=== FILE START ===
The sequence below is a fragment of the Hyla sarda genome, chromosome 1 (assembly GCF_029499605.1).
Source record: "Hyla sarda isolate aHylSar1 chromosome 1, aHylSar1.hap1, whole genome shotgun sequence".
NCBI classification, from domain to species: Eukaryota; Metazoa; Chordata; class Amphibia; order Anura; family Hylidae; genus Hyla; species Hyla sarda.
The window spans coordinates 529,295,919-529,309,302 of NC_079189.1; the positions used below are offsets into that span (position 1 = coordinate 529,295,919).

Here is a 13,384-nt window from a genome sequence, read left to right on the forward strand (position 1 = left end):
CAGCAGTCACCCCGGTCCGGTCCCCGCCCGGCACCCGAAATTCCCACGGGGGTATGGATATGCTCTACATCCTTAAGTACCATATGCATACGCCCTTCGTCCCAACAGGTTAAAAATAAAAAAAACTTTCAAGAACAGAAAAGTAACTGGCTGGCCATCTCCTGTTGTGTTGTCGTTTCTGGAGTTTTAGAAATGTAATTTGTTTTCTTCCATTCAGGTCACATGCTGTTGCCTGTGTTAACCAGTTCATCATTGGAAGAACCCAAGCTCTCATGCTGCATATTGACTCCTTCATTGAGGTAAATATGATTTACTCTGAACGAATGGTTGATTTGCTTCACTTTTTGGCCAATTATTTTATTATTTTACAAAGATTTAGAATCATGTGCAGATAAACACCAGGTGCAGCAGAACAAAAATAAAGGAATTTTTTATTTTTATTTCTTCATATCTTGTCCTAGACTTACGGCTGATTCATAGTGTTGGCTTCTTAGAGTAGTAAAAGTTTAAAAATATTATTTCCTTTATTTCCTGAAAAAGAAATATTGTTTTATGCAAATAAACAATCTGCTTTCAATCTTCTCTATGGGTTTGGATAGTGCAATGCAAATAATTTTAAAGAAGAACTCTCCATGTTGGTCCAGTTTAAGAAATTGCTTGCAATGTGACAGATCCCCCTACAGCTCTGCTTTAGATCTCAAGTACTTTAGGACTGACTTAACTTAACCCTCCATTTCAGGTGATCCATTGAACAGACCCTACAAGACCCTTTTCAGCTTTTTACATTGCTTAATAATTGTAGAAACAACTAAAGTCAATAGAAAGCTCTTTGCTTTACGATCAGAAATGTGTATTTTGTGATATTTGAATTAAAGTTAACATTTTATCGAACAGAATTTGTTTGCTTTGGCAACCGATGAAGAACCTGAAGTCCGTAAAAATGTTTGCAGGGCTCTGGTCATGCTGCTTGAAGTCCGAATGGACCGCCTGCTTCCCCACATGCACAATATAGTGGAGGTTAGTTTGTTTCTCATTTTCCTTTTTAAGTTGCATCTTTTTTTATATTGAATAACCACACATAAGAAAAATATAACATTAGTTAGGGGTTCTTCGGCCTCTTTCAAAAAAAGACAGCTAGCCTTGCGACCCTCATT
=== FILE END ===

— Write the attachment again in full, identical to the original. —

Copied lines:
The sequence below is a fragment of the Hyla sarda genome, chromosome 1 (assembly GCF_029499605.1).
Source record: "Hyla sarda isolate aHylSar1 chromosome 1, aHylSar1.hap1, whole genome shotgun sequence".
NCBI classification, from domain to species: Eukaryota; Metazoa; Chordata; class Amphibia; order Anura; family Hylidae; genus Hyla; species Hyla sarda.
The window spans coordinates 529,295,919-529,309,302 of NC_079189.1; the positions used below are offsets into that span (position 1 = coordinate 529,295,919).

Here is a 13,384-nt window from a genome sequence, read left to right on the forward strand (position 1 = left end):
CAGCAGTCACCCCGGTCCGGTCCCCGCCCGGCACCCGAAATTCCCACGGGGGTATGGATATGCTCTACATCCTTAAGTACCATATGCATACGCCCTTCGTCCCAACAGGTTAAAAATAAAAAAAACTTTCAAGAACAGAAAAGTAACTGGCTGGCCATCTCCTGTTGTGTTGTCGTTTCTGGAGTTTTAGAAATGTAATTTGTTTTCTTCCATTCAGGTCACATGCTGTTGCCTGTGTTAACCAGTTCATCATTGGAAGAACCCAAGCTCTCATGCTGCATATTGACTCCTTCATTGAGGTAAATATGATTTACTCTGAACGAATGGTTGATTTGCTTCACTTTTTGGCCAATTATTTTATTATTTTACAAAGATTTAGAATCATGTGCAGATAAACACCAGGTGCAGCAGAACAAAAATAAAGGAATTTTTTATTTTTATTTCTTCATATCTTGTCCTAGACTTACGGCTGATTCATAGTGTTGGCTTCTTAGAGTAGTAAAAGTTTAAAAATATTATTTCCTTTATTTCCTGAAAAAGAAATATTGTTTTATGCAAATAAACAATCTGCTTTCAATCTTCTCTATGGGTTTGGATAGTGCAATGCAAATAATTTTAAAGAAGAACTCTCCATGTTGGTCCAGTTTAAGAAATTGCTTGCAATGTGACAGATCCCCCTACAGCTCTGCTTTAGATCTCAAGTACTTTAGGACTGACTTAACTTAACCCTCCATTTCAGGTGATCCATTGAACAGACCCTACAAGACCCTTTTCAGCTTTTTACATTGCTTAATAATTGTAGAAACAACTAAAGTCAATAGAAAGCTCTTTGCTTTACGATCAGAAATGTGTATTTTGTGATATTTGAATTAAAGTTAACATTTTATCGAACAGAATTTGTTTGCTTTGGCAACCGATGAAGAACCTGAAGTCCGTAAAAATGTTTGCAGGGCTCTGGTCATGCTGCTTGAAGTCCGAATGGACCGCCTGCTTCCCCACATGCACAATATAGTGGAGGTTAGTTTGTTTCTCATTTTCCTTTTTAAGTTGCATCTTTTTTTATATTGAATAACCACACATAAGAAAAATATAACATTAGTTAGGGGTTCTTCGGCCTCTTTCAAAAAAAGACAGCTAGCCTTGCGACCCTCATT